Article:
In the first of our new series of labor and employment updates from around the world, we focus on Germany, where there have been a number of recent and significant developments.  With the help of Gleiss Lutz (a firm with offices throughout Germany), we are delighted to provide you with the latest news from Germany.

As so often happens in the aftermath of an election, the new German Government has turned its attention to labor and employment law, and has already announced new and significant legislation. On top of this, there have been some recent important judgments from the Federal Labor Court. Foremost amongst these developments are the following:

Introduction of a Statutory Minimum Wage

After intense debate and negotiations, the government has announced the introduction of a statutory minimum wage which will be introduced at some point during 2015. The introduction of a universal statutory minimum wage (subject to certain exceptions) is a change, even though several collective agreements provide for minimum wages and there are some minimum wage requirements already in place, such as for temporary agency workers.

The new minimum wage has been set at €8.50. Like other jurisdictions where this has been introduced, it is highly controversial, with opponents of the proposal claiming that it will damage the economy. The current focus of their opposition is the extent of any exceptions that will apply. For example, employers’ organisations have demanded that students, interns and trainees be exempt, as well as pensioners and retirees. However, the draft bill presented on March 19, 2014 only provides an exemption for workers under 18 years of age and the long-term unemployed. The bill will be presented to the German Parliament in April 2014.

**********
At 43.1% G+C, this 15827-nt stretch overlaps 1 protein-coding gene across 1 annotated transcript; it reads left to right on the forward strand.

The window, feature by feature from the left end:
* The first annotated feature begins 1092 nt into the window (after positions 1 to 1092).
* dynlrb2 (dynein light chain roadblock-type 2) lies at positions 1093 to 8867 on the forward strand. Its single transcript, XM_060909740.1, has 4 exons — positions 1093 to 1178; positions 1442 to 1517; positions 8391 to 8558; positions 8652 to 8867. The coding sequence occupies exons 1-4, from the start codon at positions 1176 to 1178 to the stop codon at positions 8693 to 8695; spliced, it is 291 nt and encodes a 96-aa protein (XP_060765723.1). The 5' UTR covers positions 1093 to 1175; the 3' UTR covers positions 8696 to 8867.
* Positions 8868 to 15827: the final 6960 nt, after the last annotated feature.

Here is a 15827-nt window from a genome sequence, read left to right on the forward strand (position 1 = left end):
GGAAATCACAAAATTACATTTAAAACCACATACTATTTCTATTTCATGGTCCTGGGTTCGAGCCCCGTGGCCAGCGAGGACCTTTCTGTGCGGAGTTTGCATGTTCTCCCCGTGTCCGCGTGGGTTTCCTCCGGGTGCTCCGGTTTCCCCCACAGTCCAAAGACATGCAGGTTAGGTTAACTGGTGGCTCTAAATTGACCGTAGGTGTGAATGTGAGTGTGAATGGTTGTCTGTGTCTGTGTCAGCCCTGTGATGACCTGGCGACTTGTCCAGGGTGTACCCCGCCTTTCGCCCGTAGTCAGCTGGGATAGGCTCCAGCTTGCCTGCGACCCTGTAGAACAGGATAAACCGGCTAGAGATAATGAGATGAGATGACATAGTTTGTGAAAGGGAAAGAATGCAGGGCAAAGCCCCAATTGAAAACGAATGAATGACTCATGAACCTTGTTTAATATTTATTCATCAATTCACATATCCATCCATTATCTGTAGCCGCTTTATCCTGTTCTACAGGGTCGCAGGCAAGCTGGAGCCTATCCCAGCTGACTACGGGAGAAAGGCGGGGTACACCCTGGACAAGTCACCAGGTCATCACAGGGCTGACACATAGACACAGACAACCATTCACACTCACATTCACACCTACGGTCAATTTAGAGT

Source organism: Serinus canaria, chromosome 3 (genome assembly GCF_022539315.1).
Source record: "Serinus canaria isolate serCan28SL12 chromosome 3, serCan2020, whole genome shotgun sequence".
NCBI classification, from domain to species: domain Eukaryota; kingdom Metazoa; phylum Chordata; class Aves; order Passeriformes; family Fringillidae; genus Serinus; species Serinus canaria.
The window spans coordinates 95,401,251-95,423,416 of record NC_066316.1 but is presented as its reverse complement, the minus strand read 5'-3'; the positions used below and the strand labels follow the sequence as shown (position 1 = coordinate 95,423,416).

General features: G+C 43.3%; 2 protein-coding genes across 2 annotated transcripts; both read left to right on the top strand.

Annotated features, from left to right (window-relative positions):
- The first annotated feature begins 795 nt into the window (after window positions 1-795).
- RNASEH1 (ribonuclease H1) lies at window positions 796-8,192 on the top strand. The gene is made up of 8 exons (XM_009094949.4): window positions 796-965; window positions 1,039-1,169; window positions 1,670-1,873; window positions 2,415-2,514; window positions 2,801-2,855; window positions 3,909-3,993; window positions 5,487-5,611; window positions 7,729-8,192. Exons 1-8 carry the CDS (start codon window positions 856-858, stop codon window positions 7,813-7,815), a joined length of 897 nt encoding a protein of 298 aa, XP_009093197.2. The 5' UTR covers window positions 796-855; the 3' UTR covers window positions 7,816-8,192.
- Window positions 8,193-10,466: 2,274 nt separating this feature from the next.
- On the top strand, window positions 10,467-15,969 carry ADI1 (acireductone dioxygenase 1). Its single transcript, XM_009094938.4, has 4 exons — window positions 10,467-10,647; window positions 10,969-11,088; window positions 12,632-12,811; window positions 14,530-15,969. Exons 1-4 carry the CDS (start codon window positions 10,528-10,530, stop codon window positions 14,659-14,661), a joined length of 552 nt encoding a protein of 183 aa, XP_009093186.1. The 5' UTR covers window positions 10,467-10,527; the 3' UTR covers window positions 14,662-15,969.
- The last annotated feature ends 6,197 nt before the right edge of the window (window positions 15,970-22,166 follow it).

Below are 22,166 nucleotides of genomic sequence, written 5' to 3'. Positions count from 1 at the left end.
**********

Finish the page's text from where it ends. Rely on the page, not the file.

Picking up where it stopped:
Variable remuneration in the financial services industry                        

As in the rest of Europe, new restrictions on variable pay came into force on January 1, 2014. As is the case elsewhere, bonuses (or other variable remuneration) are generally capped at 100% of the annual fixed remuneration. This level can be increased to up to 200% of the annual fixed remuneration with special shareholder approval.

Temporary agency workers

The German law on temporary agency work (Arbeitnehmerüberlassungsgesetz or AÜG) states that the hiring of temporary agency workers should be, as the wording itself indicates, only “temporary.” The interpretation of the word temporary has been fiercely debated and this uncertainty has been a major concern to businesses relying on temporary agency workers. This matter is now being considered by the German Government. Following the election in 2013, the two major political parties stipulated in their coalition agreement their intention to introduce legislation expressly limiting the time period that a temporary agency worker can work in one company to 18 months.

In July 2013, a judgment from the German Federal Labor Court gave the Works Councils the right to veto the hiring of a temporary agency worker in cases in which the duration of their hiring was not stipulated in their contract.

In January 2014, the Regional Labor Court of Schleswig-Holstein took a step in interpreting the term “temporary.” The Court held that a temporary worker who is hired to fill a permanent position cannot be a temporary agency worker, even where such a person is engaged under a fixed-term contract. This judgment has caused widespread concern amongst German businesses. In many cases, it is simply unclear whether or not a position is a permanent one.

In December 2013, the Federal Labor Court addressed the consequences of misclassifying an agency worker as temporary when, in fact, they are deemed to be permanent. According to the Federal Labor Court, the misclassified workers are not treated as employees of the business using their services (which is the usual sanction under the AÜG for breaches). With this judgement, there is no longer the threat of an employment relationship between the agency worker and the company using their services. However, the federal employment agencies may, as a sanction, revoke the temporary work agency’s license.